Buccaneers of the Caribbean: How Piracy Forged an Empire, 1607–1697 by Jon Latimer - review by Adrian Tinniswood

Adrian Tinniswood

Sheer Me Timbers!

Buccaneers of the Caribbean: How Piracy Forged an Empire, 1607–1697

By

Weidenfeld & Nicolson 368pp £25 order from our bookshop
 

The pirates of my childhood were a benign bunch. Captain Pugwash and the barely animated crew of the Black Pig outwitted the black-bearded, black-hearted Cut Throat Jake. A swashbuckling Errol Flynn beat the wicked French and won the heart of Olivia de Havilland in Sunday afternoon re-runs of Michael Curtiz’s 1935 masterpiece, Captain Blood. Even Robert Newton’s Long John Silver, whom I watched not in Disney’s Treasure Island but in a spin-off TV series, regularly ar-harred his way through poetry about buccaneers and buried gold and old romance.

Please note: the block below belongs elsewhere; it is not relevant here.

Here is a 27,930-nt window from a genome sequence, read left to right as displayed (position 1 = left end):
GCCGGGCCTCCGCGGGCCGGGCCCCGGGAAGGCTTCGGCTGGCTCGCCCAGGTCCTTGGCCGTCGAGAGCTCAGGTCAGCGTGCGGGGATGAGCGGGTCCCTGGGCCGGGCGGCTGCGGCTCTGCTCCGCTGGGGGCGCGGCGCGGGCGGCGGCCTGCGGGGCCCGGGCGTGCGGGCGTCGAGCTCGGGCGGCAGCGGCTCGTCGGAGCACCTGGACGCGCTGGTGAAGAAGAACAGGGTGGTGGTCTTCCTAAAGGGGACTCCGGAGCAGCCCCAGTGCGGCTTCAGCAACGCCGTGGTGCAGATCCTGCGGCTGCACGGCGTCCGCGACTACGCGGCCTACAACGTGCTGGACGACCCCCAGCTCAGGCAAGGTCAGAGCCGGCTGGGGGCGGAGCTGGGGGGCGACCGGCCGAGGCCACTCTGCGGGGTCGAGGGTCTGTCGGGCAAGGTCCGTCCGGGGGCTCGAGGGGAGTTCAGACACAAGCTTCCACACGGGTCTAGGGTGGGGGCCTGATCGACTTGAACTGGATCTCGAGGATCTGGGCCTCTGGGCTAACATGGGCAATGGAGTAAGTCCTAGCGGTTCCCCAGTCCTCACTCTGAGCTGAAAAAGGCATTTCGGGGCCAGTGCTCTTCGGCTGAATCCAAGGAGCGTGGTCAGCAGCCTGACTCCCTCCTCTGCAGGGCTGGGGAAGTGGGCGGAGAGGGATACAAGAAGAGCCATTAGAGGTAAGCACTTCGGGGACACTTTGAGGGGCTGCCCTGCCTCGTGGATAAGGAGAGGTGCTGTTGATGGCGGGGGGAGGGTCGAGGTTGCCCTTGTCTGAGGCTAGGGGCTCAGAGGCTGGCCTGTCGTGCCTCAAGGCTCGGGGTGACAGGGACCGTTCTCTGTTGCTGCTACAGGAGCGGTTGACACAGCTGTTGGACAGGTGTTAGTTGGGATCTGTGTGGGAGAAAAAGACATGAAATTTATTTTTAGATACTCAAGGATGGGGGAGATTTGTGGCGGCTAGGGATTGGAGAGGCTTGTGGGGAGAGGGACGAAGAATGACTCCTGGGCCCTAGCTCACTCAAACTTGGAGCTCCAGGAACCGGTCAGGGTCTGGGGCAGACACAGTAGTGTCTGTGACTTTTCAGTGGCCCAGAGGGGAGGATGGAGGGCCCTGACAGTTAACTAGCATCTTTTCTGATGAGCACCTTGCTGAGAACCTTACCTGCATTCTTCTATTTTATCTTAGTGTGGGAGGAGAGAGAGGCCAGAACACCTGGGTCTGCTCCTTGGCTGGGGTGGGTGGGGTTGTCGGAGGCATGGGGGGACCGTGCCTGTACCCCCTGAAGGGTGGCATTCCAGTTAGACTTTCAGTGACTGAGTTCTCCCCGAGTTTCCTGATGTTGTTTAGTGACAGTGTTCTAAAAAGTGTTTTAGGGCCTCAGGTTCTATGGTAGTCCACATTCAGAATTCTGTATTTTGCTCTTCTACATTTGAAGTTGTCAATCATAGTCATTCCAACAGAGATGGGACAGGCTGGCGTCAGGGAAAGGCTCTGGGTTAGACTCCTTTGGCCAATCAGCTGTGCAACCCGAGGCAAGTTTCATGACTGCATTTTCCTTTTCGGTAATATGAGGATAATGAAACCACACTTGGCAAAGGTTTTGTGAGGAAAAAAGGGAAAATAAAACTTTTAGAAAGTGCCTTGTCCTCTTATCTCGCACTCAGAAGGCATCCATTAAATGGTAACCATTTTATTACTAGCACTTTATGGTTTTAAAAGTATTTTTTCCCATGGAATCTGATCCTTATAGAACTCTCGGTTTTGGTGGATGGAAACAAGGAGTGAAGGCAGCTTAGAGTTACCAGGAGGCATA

In their different ways, these fictional pirates were all on the side of good against evil, cracking jokes as they pitted themselves against humourless, venal and usually foreign figures of authority. They were part of a literary tradition that stretches all the way from Jacobean stage depictions of

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